- The length of the marriage;
- The causes for the annulment, dissolution of the marriage or legal separation;
- The age of each spouse;
- The health of each spouse;
- The station of each spouse;
- The occupation of each spouse;
- The amount and sources of income of each spouse;
- The earning capacity of each spouse, if there is a claim that a spouse is unemployed or underemployed;
- The vocational skills, education, and employability of each spouse;
- The estate of each spouse;
- The needs of each of spouse, in light of the division of assets and liabilities; and
- If a parent to whom custody of the minor children has been awarded, the desirability and feasibility of such parent securing employment.
Notably, while a Connecticut judge is required to consider each of the foregoing statutory factors in fashioning an alimony order, he or she need not give each factor equal weight. Rather, the Judge may place varying degrees of importance on each criterion according to the factual circumstances of each case. While this can make it extremely challenging to predict what an alimony award may look like in any given case, our experienced New Canaan Alimony Attorneys can offer guidance based upon our deep knowledge of both statutory and decisional law.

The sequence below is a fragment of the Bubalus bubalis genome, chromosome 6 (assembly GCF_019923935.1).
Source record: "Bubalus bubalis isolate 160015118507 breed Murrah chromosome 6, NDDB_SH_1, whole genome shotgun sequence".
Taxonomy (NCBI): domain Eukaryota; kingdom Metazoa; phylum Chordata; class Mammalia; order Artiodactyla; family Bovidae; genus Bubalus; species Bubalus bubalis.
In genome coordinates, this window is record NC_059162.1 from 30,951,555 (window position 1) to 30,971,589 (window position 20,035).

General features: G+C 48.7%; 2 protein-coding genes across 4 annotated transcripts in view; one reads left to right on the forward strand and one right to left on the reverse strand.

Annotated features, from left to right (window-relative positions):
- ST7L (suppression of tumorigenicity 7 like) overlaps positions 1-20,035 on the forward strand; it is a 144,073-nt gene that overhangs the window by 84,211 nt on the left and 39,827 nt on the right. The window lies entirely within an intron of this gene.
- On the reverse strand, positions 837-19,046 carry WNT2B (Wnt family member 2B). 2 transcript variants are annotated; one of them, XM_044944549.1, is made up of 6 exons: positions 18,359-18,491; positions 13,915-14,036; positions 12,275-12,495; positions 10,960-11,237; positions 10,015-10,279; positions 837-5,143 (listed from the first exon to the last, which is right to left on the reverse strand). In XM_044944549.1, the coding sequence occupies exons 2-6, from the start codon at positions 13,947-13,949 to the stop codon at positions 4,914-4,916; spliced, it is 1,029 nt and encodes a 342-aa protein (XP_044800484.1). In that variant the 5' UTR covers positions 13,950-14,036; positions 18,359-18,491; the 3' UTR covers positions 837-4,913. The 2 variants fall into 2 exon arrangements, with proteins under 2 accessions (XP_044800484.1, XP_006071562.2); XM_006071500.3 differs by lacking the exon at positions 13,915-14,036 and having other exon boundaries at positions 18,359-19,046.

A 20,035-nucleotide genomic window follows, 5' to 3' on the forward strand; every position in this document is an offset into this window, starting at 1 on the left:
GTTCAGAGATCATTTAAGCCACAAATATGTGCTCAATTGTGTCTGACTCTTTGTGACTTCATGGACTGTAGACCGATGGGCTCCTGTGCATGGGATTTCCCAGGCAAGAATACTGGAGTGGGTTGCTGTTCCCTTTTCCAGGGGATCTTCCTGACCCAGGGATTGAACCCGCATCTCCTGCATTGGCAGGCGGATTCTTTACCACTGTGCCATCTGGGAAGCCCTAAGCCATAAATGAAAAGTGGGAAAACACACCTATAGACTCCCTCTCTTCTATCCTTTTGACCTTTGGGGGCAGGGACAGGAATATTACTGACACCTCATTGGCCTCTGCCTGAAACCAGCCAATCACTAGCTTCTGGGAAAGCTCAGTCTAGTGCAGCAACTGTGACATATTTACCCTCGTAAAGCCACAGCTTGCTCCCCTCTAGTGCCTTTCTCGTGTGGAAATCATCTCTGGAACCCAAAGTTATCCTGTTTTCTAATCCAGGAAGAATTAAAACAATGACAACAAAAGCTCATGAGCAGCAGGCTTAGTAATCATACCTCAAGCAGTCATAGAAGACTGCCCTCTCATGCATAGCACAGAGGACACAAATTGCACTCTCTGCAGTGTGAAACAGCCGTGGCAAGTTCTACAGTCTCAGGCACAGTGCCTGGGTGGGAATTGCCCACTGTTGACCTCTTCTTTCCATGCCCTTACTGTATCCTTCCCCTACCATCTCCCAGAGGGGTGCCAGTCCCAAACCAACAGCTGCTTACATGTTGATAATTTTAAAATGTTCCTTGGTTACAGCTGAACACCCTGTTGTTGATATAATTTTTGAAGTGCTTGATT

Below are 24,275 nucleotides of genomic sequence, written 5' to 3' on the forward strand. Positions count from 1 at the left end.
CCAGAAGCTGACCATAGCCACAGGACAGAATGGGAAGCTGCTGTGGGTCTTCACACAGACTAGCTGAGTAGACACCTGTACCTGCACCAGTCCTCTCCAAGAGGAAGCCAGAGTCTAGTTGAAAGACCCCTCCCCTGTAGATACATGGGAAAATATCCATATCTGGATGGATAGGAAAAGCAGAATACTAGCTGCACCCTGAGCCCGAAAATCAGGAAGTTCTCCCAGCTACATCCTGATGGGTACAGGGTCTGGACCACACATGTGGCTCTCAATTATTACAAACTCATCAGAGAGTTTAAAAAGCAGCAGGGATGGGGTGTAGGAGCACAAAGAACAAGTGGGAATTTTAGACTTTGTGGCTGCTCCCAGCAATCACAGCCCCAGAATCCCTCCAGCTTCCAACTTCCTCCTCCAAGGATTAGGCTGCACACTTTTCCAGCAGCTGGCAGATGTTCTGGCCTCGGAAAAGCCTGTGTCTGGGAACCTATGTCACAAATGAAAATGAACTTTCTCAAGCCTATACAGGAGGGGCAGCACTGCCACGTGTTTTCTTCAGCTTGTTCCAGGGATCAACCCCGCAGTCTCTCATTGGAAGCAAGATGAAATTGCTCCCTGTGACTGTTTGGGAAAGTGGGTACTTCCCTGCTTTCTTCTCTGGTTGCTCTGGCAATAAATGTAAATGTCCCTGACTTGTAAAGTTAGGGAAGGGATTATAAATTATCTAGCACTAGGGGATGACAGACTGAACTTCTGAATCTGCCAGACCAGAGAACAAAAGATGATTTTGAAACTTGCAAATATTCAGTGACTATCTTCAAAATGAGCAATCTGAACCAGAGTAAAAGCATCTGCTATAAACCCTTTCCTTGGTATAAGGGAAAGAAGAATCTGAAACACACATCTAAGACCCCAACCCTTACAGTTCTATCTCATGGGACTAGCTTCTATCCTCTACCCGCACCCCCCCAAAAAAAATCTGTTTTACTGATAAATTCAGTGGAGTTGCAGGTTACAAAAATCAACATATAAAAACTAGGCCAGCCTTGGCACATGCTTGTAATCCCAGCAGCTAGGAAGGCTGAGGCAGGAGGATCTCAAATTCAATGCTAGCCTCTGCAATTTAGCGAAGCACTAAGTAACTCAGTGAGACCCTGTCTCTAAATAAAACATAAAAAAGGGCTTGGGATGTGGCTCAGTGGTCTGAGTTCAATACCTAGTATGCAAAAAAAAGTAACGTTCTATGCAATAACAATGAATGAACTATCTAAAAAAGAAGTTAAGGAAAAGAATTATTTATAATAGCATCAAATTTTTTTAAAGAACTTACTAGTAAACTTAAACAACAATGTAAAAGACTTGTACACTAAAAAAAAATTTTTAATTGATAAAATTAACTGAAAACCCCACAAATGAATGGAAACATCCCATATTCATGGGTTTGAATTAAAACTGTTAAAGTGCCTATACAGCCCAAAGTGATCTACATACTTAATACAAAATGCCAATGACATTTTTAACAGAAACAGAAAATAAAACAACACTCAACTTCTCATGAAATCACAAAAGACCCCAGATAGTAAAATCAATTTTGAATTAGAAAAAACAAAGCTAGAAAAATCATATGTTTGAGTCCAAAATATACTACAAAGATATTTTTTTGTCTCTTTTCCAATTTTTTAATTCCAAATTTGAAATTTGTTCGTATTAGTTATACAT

What Are the Tax Implications Of Alimony?
Prior to enactment of the Tax Cuts and Jobs Act of 2017, alimony payments were tax-deductible for the payor and taxable to the payee. This tax treatment of alimony benefited both parties to a divorce, as it enabled the parties to shift part of the family's overall tax burden from the higher income spouse to the lower-income spouse to create more disposable income for the family. However, as of January 1, 2019, alimony payments are not taxed as income for the payee and the payor cannot deduct payments from his or her income. This represents a dramatic change from the way that alimony had previously been taxed for approximately the previous 70 years. It is critical that tax implications be carefully considered before reaching an agreement on alimony.
Can Alimony Awards be Modified?
Yes. Unless divorcing parties agree to make alimony non-modifiable, then alimony after divorce can be modified under Connecticut law if one party can show that there has been a “substantial change in circumstances,” that warrants modification. A typical scenario in which an alimony award might be subject to modification is where a payor's income has substantially decreased due to circumstances outside of his or her control.
Get Help from a Connecticut Alimony Attorney
If you are engaged in a dispute over alimony, it is important to have a knowledgeable attorney review the specific circumstances of your case to advise you with respect to this complex issue. The Family Law Firm of Healy + Eliot can help. To schedule an in-person or virtual meeting with one of our New Canaan alimony lawyers, please call 203-652-8018 or complete our online contact form.